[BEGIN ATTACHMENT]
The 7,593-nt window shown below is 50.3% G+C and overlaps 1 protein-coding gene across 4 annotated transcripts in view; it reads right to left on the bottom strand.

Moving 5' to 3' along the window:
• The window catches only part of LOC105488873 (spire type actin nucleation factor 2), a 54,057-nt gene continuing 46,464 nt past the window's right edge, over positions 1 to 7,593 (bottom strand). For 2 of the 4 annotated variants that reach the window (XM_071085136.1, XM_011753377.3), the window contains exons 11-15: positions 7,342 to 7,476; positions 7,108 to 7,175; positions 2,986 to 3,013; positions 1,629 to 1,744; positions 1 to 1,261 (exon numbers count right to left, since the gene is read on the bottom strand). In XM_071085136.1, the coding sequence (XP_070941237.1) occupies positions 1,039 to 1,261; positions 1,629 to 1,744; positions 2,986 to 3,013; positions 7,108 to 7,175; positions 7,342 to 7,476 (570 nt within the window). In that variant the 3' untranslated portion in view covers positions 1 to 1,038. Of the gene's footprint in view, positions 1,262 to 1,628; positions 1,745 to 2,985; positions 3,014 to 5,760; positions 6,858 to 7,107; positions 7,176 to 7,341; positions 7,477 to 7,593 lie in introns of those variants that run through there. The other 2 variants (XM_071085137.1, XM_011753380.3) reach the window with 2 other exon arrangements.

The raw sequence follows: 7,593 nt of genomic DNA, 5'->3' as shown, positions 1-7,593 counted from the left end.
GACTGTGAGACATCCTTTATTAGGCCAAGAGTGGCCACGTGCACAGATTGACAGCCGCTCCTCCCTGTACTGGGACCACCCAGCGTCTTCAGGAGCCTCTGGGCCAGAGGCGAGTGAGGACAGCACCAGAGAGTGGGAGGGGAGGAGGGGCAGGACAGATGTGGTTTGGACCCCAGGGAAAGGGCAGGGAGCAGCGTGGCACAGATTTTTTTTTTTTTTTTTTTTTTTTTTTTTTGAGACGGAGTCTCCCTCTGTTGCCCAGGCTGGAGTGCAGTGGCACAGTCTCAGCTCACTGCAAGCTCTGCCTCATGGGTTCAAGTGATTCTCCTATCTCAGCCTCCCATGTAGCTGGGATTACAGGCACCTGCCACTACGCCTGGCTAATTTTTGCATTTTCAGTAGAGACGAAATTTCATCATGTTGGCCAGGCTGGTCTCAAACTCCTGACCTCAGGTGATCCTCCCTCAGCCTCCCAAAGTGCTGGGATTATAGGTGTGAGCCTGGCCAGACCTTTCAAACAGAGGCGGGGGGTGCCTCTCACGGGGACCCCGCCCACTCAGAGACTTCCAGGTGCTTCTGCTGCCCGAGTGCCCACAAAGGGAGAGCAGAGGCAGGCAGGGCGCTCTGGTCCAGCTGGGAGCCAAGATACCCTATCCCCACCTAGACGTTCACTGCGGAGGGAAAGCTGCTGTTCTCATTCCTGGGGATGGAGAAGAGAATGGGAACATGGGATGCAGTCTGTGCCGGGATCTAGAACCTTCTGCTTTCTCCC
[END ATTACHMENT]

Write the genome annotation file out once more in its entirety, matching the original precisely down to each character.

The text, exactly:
The 7,593-nt window shown below is 50.3% G+C and overlaps 1 protein-coding gene across 4 annotated transcripts in view; it reads right to left on the bottom strand.

Moving 5' to 3' along the window:
• The window catches only part of LOC105488873 (spire type actin nucleation factor 2), a 54,057-nt gene continuing 46,464 nt past the window's right edge, over positions 1 to 7,593 (bottom strand). For 2 of the 4 annotated variants that reach the window (XM_071085136.1, XM_011753377.3), the window contains exons 11-15: positions 7,342 to 7,476; positions 7,108 to 7,175; positions 2,986 to 3,013; positions 1,629 to 1,744; positions 1 to 1,261 (exon numbers count right to left, since the gene is read on the bottom strand). In XM_071085136.1, the coding sequence (XP_070941237.1) occupies positions 1,039 to 1,261; positions 1,629 to 1,744; positions 2,986 to 3,013; positions 7,108 to 7,175; positions 7,342 to 7,476 (570 nt within the window). In that variant the 3' untranslated portion in view covers positions 1 to 1,038. Of the gene's footprint in view, positions 1,262 to 1,628; positions 1,745 to 2,985; positions 3,014 to 5,760; positions 6,858 to 7,107; positions 7,176 to 7,341; positions 7,477 to 7,593 lie in introns of those variants that run through there. The other 2 variants (XM_071085137.1, XM_011753380.3) reach the window with 2 other exon arrangements.

The raw sequence follows: 7,593 nt of genomic DNA, 5'->3' as shown, positions 1-7,593 counted from the left end.
GACTGTGAGACATCCTTTATTAGGCCAAGAGTGGCCACGTGCACAGATTGACAGCCGCTCCTCCCTGTACTGGGACCACCCAGCGTCTTCAGGAGCCTCTGGGCCAGAGGCGAGTGAGGACAGCACCAGAGAGTGGGAGGGGAGGAGGGGCAGGACAGATGTGGTTTGGACCCCAGGGAAAGGGCAGGGAGCAGCGTGGCACAGATTTTTTTTTTTTTTTTTTTTTTTTTTTTTTGAGACGGAGTCTCCCTCTGTTGCCCAGGCTGGAGTGCAGTGGCACAGTCTCAGCTCACTGCAAGCTCTGCCTCATGGGTTCAAGTGATTCTCCTATCTCAGCCTCCCATGTAGCTGGGATTACAGGCACCTGCCACTACGCCTGGCTAATTTTTGCATTTTCAGTAGAGACGAAATTTCATCATGTTGGCCAGGCTGGTCTCAAACTCCTGACCTCAGGTGATCCTCCCTCAGCCTCCCAAAGTGCTGGGATTATAGGTGTGAGCCTGGCCAGACCTTTCAAACAGAGGCGGGGGGTGCCTCTCACGGGGACCCCGCCCACTCAGAGACTTCCAGGTGCTTCTGCTGCCCGAGTGCCCACAAAGGGAGAGCAGAGGCAGGCAGGGCGCTCTGGTCCAGCTGGGAGCCAAGATACCCTATCCCCACCTAGACGTTCACTGCGGAGGGAAAGCTGCTGTTCTCATTCCTGGGGATGGAGAAGAGAATGGGAACATGGGATGCAGTCTGTGCCGGGATCTAGAACCTTCTGCTTTCTCCC